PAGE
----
3 More Books About the Hong Kong Protests

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Arvyn Cerézo

Senior Contributor

Arvyn Cerézo is an arts and culture writer/reporter with bylines in Book Riot, Publishers Weekly, South China Morning Post, PhilSTAR Life, the Asian Review of Books, and other publications. You can find them on and @ArvynCerezo on Twitter.

The protests in Hong Kong are a never-ending story. Recently, China passed a national security law that may threaten many Hong Kongers’ freedom of speech.

When the coronavirus crisis ends, some of us might want to visit Hong Kong at some point in our lives. The security measure could put us under surveillance if suspected of breaking the law as it is also applicable to people “from outside [Hong Kong]…who are not permanent residents of Hong Kong,” per the BBC. That seems frightening, to say the least. So frightening that even Hong Kongers are looking to migrate to countries such the UK, Singapore, Australia, Thailand, and the Philippines.

In a previous article, I listed five books about the unrest in Hong Kong. Just this year, three more authors published books regarding the subject—proof that this human rights issue is not going away anytime soon.

A quick note on diversity before we get to the shortlist. All the books in the list are written by men. There’s a dearth of books on this subject by women and authors of color. This doesn’t mean though that literature in Hong Kong is not diverse in general.

Unfree Speech by Joshua WongUnfree Speech: The Threat to Global Democracy and Why We Must Act, Now by Joshua Wong and Jason Y. Ng

Joshua Wong might be the “icon” of this fight for Hong Kong’s liberty. Wong, along with his fellow activists, was arrested last year for the controversial extradition bill.

Part memoir, this book bares the reasons behind Wong’s activism. One central story is when he was arrested in Thailand while on a brief visit. “In August 2017, as the baking sun bore down on the streets of Hong Kong and university students were finishing up their summer jobs or returning from family trips, I was sentenced to six months in prison for my role in the Umbrella Movement that sent shock waves through the world and changed Hong Kong’s history,” he writes.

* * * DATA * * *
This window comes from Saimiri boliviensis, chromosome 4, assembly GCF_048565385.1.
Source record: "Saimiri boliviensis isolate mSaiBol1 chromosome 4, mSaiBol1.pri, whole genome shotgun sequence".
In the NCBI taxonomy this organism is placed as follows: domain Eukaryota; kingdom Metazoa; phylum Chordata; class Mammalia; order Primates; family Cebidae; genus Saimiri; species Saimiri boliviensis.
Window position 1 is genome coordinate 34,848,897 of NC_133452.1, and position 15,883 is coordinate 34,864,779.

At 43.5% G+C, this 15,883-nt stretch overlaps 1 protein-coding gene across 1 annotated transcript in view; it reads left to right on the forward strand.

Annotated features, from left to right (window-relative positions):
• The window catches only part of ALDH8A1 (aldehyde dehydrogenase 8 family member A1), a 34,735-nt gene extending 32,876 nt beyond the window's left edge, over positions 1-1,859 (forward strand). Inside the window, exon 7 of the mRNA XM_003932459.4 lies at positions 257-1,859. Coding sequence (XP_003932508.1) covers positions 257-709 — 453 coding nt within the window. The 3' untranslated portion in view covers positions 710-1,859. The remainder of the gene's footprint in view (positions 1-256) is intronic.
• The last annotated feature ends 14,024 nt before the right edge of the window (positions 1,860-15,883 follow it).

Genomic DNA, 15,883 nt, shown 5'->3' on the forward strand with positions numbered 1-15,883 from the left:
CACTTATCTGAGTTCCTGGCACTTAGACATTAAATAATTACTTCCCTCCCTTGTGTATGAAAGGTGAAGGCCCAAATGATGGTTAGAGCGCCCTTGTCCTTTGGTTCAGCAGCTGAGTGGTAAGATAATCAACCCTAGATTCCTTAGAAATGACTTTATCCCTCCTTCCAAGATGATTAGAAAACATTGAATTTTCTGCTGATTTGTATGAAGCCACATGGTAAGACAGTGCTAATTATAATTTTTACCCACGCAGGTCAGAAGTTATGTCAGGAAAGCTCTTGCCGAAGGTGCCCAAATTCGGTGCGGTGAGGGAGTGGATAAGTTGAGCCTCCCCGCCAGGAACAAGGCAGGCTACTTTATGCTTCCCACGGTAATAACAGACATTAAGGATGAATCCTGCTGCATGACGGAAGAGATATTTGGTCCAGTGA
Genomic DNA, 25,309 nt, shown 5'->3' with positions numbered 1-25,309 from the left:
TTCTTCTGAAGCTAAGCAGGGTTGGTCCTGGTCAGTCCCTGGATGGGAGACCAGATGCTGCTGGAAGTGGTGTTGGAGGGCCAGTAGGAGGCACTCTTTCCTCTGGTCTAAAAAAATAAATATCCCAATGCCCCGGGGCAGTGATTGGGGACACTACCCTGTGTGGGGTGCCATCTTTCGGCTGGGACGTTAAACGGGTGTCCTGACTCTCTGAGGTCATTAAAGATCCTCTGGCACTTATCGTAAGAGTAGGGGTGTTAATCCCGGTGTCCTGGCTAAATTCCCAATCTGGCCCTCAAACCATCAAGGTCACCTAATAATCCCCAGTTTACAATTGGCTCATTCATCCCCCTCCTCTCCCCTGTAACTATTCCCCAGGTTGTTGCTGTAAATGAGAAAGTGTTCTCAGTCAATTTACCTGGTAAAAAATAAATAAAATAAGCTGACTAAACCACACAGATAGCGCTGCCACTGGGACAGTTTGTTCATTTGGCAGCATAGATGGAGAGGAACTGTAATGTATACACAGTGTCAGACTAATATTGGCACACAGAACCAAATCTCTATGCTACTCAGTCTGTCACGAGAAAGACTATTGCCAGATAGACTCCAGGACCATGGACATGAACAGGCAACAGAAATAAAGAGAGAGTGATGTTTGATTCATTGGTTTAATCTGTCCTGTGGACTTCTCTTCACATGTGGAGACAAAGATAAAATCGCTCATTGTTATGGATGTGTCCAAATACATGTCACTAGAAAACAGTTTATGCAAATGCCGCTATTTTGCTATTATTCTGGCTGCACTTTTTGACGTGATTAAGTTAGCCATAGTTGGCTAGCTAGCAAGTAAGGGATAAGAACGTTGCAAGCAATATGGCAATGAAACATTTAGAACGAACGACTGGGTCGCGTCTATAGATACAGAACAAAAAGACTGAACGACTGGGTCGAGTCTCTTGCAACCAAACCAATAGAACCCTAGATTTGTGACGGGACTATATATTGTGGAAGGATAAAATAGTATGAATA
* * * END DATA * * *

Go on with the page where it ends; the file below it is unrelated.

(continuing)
This is an important and relevant book—published at the right moment.

Vigil by Jeff WasserstromVigil: Hong Kong on the Brink by Jeffrey Wasserstrom

Albeit short, Wasserstrom’s book is one of the best out there if you want to know more about Hong Kong’s history and the reasons behind the mass protests. It is neatly divided into sections highlighting the important events around the issue. For instance, in the section “Disappearances,” Wasserstrom recalls the disappearance of five Hong Kong booksellers in 2015.

“Five people associated with a publishing house and bookstore known for producing gossipy, lightly sourced exposés of the private lives of Beijing leaders went missing. One of them was living in Thailand and held a Swedish passport when he was taken onto the mainland, while others were living in Hong Kong and did not have deep ties to any other place. They were all involved with the sort of publications that were disliked intensely by Xi Jinping and other Beijing leaders,” he writes.

A historian of modern China, his book is comprehensive but no-nonsense. This is also another important work on the subject.

City on Fire by Anthony DapiranCity on Fire: The Fight for Hong Kong by Anthony Dapiran

This is the sequel to City of Protest from the previous piece I wrote. While the first book is a go-to read if you want an overview of the situation, this one delves into the recent protests that happened in the middle of 2019. First few pages into it, I was awed by Dapiran’s immersive writing.

“Tear gas rounds describe a graceful arc as they drop down out of the blue sky, trailing feathery tails of smoke like streamers. The shells hit the road with a ping, and sparks fly as they skip gaily along the asphalt. As they roll to a stop, the shells hiss like an angry snake, dense smoke pouring out of the top of the small aluminium canister, and soon the street is enveloped in clouds of smoke,” he writes.

Since this was published in March, the recent protests were not documented. Nevertheless, it is still insightful.

I hope these three additional books on Hong Kong’s unrest will help you understand what’s at stake and will make you care about the plight of Hong Kongers.

If you want to go back a little bit further, you can check out the books in my previous post.